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HMRC registers moving to France

1 September 2014
By Connexion journalist

IN YOUR income tax helpguide you say new residents should fill in the double tax treaty form, SI 2009 Number 226. I did not know this and filled in the form “Leaving the UK”(which you say is wrong).
I therefore later completed the first form and gave it in with my tax return for 2013 but the French tax office signed and stamped it and gave it back. I thought they were supposed to for- ward it to the UK.
Is it OK for me to post it on? Will it help me to reclaim UK tax I paid last winter via PAYE while on a 10-week contract? Is it correct that I cannot claim back the National Insurance? D.L.

THE “Leaving the UK” form generally causes the issue of the other form so if you know you need this it is better to use it directly and save time.

Sometimes tax offices are lazy and hand the form back. In this case, yes, you have to send it yourself to HMRC.

Yes, the form is the correct one to reclaim PAYE and indeed any income tax. Whatever tax was overpaid up to April 5, 2014 will be refunded to you by the tax office and any tax overpaid after that will be refunded by whoever you are receiving UK income from (as a result of adjustment of your PAYE code). If you do not have any income from the UK then the tax office will refund all tax overpaid since April 5, 2014 as well.

National insurance can be claimed back if it was paid in error but I doubt that this was the case.

Is it correct that over-75s are exempt from taxe foncière?

OUR neighbours have been told they will not pay the taxe foncière this year as they are exempt because of their ages (75 and 76). They are registered for income tax but have never paid it as their income is too low. Can you tell me if this correct? R.S.

FOR THE taxe foncière, it is correct that it is not payable by people aged 75 or over on January 1 of the year in question (ie. 2014 for the bills that will soon be going out) but only if their income was under certain thresholds (based on your revenu fiscal de référence for the previous year – so, here, 2013) - which may be the case for your neighbours.

This exemption also applies to people who draw certain benefits: ‘Allocation de Solidarité aux Personnes Agées (Aspa)’ or the ‘Allocation Supplémentaire d’Invalidité (Asi)’ or the ‘Allocation aux Adultes Handicapés (AAH)’. The income levels to benefit (though this does not apply to claimants of Aspa or Asi) are €10,633 for a single person or €16,311 for a couple.

There is also a €100 reduction for over 65s with income under the same levels, and a possibility (not limited by age) of a capping of the bill at 50% of income under certain circumstances.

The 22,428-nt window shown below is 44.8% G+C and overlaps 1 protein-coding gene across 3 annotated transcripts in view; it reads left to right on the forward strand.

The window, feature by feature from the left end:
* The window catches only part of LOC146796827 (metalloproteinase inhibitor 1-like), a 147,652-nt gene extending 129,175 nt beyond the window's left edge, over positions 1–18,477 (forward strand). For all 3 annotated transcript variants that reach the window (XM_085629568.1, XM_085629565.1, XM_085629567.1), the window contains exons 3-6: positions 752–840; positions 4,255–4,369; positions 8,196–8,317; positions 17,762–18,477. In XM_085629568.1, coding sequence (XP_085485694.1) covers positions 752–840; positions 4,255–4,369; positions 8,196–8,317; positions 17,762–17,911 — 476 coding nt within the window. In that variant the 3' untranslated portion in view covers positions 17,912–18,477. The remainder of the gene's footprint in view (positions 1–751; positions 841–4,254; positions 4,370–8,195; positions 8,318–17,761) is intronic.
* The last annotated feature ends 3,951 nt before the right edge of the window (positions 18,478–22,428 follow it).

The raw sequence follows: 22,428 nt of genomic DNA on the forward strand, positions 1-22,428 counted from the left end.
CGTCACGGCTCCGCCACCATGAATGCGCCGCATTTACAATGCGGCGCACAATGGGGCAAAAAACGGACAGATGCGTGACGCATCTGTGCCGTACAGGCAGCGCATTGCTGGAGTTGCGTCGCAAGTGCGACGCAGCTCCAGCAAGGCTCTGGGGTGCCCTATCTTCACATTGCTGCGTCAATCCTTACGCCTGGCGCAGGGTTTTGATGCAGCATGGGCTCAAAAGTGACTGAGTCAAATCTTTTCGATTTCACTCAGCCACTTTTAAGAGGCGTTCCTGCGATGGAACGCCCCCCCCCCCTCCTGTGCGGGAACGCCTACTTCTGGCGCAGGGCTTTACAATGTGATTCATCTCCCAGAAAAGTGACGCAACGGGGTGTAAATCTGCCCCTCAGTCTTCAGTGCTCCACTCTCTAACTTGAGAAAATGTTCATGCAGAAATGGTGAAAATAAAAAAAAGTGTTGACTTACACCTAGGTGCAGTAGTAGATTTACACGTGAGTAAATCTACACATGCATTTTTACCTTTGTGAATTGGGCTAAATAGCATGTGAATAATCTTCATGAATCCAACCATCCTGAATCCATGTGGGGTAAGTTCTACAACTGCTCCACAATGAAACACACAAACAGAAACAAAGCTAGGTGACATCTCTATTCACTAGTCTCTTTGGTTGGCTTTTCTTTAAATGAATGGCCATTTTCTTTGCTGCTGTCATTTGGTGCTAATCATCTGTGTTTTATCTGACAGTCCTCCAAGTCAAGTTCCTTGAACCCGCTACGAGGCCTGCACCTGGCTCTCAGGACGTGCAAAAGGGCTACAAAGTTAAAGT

Is UK letting income declared on the revenus fonciers form?

WE WERE called in by our tax office to explain our income from the UK. We own a flat that we let out through an agency and we declared the income on the pink (foreign income) form and the blue (main income tax) form. They said we are required to declare the revenue on form 2044 for revenus fonciers even though the property is in the UK and we pay tax in the UK on the income from it. They appear to be labelling it as a second home and imposing this taxe foncière? A.P.

THE TAX authorities cannot levy taxe foncière on foreign rental income, however there may be some confusion here – the revenus fonciers form relates to income tax on land income (it is not for working out taxe foncière).

With regard to declaring the income on the 2044, our view is that no, this should not be done. The reasons are that article 6 of the Franco-British double tax treaty confirms that UK rental income is only assessable in the UK. It therefore follows that if it is not assessable in France, it cannot be declared as assessable income in France which inserting the income on form 2044 does.

Article 24 confirms the means by which relief from double taxation is provided. This enables the French to “take the UK rental income into account for the purpose of calculating French tax”. This right is not a right to assess the rental income, so the UK rental income is not to be declared as assessable income.
Therefore it is only declared in section VI of the pink 2047 (foreign income) form, and the figure is carried forward to the blue 2042 form, page 4, bottom, box 8TK.

Please note that the figure to declare in 2013 for the French tax declarations was the profit assessed in the UK for the UK 2012-2013 tax year. The French also frequently require sight of the UK income tax assessment to confirm the income has been assessed in order to not tax it here in France.

Are social charges payable on an American state pension?

AS A fiscal resident in France, is my US state pension income assessable to French social charges? D.S.

US INCOME is only assessable and taxable in the US. As such, it is not assessable in France, but under article 24 of the USA/France double tax treaty the French can take this income into account in the calculation of the French tax liabilities that are due on any French income you may have. Therefore, US social security pension income is not liable in France to the social charges.

Photo: Steve Cadman www.flickr.com

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